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National Cancer Centre Singapore Treats More Chemotherapy Patients, Saves Time for Nurses
The organization has boosted its patient load by 20 percent by using active RFID tags to track the flow of patients to and from treatment chairs, as well as prompt pharmacists and nurses.
Oct 06, 2014—
Patients at the National Cancer Centre Singapore (NCCS) now have a shorter wait time at the facility's chemotherapy unit, thanks to its use of active ultrahigh-frequency (UHF) RFID tags and readers. Since the system's installation in 2011, the center has found that it can treat 20 percent more patients, wait times have been reduced by eight percent, and 56 percent of scheduled patients receive treatment within 30 minutes.
NCCS currently treats more than 35,000 chemotherapy patients annually. The facility has 54 chemotherapy chairs (also known as recliners) in which patients receive their chemo treatments during scheduled appointments. Without RFID, ensuring that an empty chair is quickly used by the next available patient, and thereby minimizing wait times, proved challenging for management. A staff member had to walk to each room and visually determine which chairs were ready for the next patients, and then notify those patients in the waiting room. This meant that chairs could sometimes remain empty for longer than necessary.Integrated Health Information Systems (IHiS), systems integrator Singapore Communications (Wavex) Pte. Ltd. and software provider Evantek Pte. Ltd., according to Tony Liang, IHiS' deputy director.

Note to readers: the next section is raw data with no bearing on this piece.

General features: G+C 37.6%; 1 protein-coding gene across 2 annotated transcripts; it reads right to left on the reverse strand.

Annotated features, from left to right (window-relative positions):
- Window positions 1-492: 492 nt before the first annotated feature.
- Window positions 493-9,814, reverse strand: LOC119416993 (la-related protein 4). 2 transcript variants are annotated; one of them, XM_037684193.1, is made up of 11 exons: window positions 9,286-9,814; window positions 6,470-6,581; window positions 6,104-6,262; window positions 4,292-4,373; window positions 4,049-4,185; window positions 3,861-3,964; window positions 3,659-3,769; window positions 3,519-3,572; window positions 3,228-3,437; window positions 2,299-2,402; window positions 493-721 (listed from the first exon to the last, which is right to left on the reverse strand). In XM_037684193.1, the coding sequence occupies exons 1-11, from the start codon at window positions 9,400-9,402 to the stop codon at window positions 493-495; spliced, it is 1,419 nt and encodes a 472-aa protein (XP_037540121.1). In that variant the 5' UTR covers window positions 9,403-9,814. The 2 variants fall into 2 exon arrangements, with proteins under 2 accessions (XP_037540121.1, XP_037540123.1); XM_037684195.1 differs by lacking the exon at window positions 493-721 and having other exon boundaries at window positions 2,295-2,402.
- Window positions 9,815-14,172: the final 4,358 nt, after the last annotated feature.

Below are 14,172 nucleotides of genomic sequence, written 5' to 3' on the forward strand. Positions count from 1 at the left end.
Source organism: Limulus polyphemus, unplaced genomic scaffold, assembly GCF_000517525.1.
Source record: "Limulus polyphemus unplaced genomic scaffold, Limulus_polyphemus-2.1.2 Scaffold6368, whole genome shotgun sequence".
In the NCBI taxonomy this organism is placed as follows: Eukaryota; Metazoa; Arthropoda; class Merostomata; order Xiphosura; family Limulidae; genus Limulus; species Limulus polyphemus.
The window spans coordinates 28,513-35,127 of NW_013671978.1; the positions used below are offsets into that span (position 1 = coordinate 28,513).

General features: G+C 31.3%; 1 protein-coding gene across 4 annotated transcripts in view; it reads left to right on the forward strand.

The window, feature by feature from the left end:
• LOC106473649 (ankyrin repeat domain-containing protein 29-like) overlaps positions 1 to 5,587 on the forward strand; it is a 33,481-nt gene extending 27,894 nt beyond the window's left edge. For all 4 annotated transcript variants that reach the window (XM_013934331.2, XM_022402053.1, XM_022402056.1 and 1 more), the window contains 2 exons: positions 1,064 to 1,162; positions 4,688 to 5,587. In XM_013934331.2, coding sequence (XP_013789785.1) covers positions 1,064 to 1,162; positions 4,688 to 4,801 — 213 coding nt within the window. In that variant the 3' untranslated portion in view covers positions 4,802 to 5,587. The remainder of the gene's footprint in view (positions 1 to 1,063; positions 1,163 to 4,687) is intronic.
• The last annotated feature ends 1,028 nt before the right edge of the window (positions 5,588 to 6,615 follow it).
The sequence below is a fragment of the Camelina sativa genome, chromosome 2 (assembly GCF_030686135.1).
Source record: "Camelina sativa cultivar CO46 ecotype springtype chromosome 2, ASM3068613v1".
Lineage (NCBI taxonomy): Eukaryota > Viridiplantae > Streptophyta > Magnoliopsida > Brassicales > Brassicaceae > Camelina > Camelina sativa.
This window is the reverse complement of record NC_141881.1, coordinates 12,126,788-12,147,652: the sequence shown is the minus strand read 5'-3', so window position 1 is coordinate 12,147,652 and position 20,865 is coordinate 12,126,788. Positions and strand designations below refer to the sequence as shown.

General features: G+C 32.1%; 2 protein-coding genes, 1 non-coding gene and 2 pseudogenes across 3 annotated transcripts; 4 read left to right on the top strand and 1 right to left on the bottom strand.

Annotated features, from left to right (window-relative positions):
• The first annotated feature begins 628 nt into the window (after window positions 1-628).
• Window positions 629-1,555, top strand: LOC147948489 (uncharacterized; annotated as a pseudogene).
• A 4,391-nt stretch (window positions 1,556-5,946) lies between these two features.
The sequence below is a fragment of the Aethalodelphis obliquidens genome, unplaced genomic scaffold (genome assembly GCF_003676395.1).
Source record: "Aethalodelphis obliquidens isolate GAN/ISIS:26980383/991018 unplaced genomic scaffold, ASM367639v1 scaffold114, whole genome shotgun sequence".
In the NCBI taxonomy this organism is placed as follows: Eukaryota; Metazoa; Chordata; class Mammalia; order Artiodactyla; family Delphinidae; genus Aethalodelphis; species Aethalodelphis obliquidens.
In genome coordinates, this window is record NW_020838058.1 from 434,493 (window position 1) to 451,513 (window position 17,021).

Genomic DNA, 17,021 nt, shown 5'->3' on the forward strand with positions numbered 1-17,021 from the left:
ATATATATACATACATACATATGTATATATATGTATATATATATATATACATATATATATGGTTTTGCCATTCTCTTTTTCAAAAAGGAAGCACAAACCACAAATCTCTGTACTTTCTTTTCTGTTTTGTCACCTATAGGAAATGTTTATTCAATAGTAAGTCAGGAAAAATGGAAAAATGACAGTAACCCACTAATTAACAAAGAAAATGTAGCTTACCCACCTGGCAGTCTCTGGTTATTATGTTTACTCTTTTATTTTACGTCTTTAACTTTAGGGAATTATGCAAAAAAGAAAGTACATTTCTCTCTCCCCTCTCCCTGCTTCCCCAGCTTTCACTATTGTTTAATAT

The resulting system, known as Real-time Ambulatory Patient Information Deployment Enabler (RAPIDE), would use active RFID to identify the locations of patients and personnel. RFID-enabled readers could then be used to confirm that an individual was sitting on a particular chair. IHiS handled the project's development and installation, using RFID tags and readers supplied and installed by Wavex.
According to Mag Tan, Wavex and Evantek integrated the RAPIDE software with NCCS' existing outpatient administration software, its queue system for identifying the order in which patients are received, and its SMS text-messaging system that contacted patients when their appointment was due to begin.
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